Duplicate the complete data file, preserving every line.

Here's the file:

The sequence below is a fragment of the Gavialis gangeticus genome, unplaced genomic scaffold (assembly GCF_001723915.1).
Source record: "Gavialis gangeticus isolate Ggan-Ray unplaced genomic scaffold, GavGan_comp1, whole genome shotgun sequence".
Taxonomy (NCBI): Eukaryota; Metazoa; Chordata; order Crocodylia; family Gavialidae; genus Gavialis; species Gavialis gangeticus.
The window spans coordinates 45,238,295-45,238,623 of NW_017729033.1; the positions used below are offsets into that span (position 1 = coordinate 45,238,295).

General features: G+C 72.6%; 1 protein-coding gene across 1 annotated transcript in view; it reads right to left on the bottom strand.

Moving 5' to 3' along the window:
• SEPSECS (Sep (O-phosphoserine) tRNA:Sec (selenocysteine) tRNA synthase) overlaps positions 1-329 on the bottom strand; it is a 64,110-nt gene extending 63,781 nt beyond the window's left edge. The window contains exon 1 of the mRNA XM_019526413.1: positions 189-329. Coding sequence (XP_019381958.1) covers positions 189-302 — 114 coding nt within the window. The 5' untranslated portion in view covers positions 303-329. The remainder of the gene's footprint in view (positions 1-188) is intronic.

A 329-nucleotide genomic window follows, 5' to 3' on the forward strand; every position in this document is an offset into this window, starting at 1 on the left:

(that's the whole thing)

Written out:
The sequence below is a fragment of the Gavialis gangeticus genome, unplaced genomic scaffold (assembly GCF_001723915.1).
Source record: "Gavialis gangeticus isolate Ggan-Ray unplaced genomic scaffold, GavGan_comp1, whole genome shotgun sequence".
Taxonomy (NCBI): Eukaryota; Metazoa; Chordata; order Crocodylia; family Gavialidae; genus Gavialis; species Gavialis gangeticus.
The window spans coordinates 45,238,295-45,238,623 of NW_017729033.1; the positions used below are offsets into that span (position 1 = coordinate 45,238,295).

General features: G+C 72.6%; 1 protein-coding gene across 1 annotated transcript in view; it reads right to left on the bottom strand.

Moving 5' to 3' along the window:
• SEPSECS (Sep (O-phosphoserine) tRNA:Sec (selenocysteine) tRNA synthase) overlaps positions 1-329 on the bottom strand; it is a 64,110-nt gene extending 63,781 nt beyond the window's left edge. The window contains exon 1 of the mRNA XM_019526413.1: positions 189-329. Coding sequence (XP_019381958.1) covers positions 189-302 — 114 coding nt within the window. The 5' untranslated portion in view covers positions 303-329. The remainder of the gene's footprint in view (positions 1-188) is intronic.

A 329-nucleotide genomic window follows, 5' to 3' on the forward strand; every position in this document is an offset into this window, starting at 1 on the left: